Qatar has donated 24 Storm armoured personnel carriers (APCs) to Mali to assist it combat terrorist groups in the area.
The vehicles arrived in Mali on 26 December aboard Qatari C-17 Globemaster III transport aircraft. The Qatari Ministry of Defence on 27 December said the vehicles were donated to the Armed Forces of Mali (FAMa).
They will be used by Mali as well as the other four countries of the G5 Sahel group, which are Burkina Faso, Chad, Mauritania, and Niger. They will be used to combat Boko Haram, Islamic State and other terror groups in the region, especially in areas where there is a high risk from improvised explosive devices (IEDs).
The Storm is made by Qatar’s Stark Motors, which was established in 2017 as the country’s first armoured vehicle manufacturer. The vehicle is based on a Toyota Land Cruiser 79 series chassis, powered by a 4.5 litre V8 turbodiesel developing 195 hp. It has accommodation for either six plus two or eight plus two.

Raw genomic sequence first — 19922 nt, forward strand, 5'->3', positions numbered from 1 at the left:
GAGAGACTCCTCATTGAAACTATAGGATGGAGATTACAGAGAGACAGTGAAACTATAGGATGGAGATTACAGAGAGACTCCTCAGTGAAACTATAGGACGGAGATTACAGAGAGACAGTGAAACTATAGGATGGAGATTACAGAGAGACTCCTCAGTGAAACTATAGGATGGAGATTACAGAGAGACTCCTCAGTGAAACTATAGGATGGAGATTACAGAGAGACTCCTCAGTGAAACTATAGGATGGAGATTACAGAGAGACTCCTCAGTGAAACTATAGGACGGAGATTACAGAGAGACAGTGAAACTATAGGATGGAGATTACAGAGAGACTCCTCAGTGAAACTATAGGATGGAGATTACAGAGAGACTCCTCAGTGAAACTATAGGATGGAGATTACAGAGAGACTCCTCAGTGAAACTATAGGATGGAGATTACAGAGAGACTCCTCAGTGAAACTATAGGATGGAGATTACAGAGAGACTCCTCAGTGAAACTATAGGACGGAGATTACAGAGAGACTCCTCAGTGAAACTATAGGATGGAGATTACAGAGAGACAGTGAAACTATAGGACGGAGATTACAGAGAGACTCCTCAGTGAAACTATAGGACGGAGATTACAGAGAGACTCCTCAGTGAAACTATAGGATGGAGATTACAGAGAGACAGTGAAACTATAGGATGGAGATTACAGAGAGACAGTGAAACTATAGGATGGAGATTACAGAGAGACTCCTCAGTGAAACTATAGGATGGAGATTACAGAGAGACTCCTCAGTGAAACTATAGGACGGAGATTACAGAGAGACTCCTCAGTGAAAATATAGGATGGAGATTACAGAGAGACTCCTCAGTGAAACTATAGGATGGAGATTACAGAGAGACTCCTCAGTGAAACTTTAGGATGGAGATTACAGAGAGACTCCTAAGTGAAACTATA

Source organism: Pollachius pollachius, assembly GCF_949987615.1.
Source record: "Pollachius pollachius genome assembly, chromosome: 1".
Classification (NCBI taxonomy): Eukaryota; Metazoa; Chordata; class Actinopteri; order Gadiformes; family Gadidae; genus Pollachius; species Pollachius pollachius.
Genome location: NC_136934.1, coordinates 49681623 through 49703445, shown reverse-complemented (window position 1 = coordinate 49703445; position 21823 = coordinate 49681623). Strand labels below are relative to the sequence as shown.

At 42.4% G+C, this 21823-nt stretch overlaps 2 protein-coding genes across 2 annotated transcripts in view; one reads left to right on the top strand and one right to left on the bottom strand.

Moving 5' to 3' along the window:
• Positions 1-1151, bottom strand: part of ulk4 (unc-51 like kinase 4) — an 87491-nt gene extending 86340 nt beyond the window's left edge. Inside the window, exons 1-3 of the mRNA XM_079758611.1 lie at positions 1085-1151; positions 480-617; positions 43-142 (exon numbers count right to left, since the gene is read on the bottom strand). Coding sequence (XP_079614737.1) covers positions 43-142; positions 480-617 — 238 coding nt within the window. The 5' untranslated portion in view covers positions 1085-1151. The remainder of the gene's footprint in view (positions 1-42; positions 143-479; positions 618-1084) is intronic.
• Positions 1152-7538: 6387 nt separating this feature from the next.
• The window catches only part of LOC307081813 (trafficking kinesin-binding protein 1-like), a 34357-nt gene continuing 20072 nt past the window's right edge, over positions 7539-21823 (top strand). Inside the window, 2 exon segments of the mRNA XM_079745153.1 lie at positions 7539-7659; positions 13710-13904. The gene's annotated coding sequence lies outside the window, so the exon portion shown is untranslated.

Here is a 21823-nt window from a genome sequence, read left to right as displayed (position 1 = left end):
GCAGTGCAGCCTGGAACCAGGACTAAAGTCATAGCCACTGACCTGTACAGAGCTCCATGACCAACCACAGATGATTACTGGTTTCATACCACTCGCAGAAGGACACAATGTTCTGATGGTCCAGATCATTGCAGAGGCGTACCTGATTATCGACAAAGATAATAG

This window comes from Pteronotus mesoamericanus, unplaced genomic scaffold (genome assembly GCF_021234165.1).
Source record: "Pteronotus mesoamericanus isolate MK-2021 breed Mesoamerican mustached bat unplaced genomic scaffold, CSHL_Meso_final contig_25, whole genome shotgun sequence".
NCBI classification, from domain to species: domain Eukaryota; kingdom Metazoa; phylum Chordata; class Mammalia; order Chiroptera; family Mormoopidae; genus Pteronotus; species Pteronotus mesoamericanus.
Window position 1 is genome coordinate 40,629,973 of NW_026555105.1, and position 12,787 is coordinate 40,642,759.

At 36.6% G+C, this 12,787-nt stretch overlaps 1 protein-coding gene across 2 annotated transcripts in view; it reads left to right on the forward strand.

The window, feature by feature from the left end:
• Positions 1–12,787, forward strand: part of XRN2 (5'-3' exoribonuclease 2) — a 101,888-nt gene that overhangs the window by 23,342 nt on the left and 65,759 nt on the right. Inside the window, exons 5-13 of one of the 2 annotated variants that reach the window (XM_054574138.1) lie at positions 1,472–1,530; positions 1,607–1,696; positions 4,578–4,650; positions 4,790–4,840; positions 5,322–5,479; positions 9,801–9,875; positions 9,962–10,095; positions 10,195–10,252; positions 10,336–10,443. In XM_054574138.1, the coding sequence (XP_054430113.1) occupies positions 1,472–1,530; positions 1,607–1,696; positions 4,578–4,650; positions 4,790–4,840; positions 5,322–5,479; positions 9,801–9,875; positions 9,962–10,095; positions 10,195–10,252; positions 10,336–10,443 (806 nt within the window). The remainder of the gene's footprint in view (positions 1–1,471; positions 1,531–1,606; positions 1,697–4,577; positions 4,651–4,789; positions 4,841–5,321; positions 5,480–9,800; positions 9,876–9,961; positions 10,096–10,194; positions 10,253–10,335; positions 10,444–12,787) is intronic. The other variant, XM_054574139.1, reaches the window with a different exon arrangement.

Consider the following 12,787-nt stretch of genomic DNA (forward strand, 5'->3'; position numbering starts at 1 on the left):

According to Stark Motors, the vehicle is armoured to CEN B6 level protection, and this covers the engine, sidewalls, roof, windshield, underbody and doors. The floor is protected against two DM 51 German ordnance hand grenades. The vehicles delivered to Mali have a weapon station for a machinegun or automatic grenade launcher above the troop compartment.
According to IHS Jane’s Defence Weekly, the Storms will join Mali’s fleets of BTR-60 armoured personnel carriers, BRDM-2 reconnaissance vehicles, Arquus Bastion APCs, and a mix of at least 10 Python and four Gladiator APCs made by the Streit Group. The latter two types were handed over to the FAMa in May.
Qatar has increased efforts to show it is a force for good in international security since its Gulf Arab neighbours imposed a diplomatic and economic boycott on it in June 2017, accusing it of supporting terrorism.
The G5 of Mali, Niger, Burkina Faso, Chad and Mauritania last year created a military taskforce to root out jihadist violence. Saudi Arabia and the UAE have agreed to provide about US$150 million (118.3 million pounds) to the G5 Sahel force.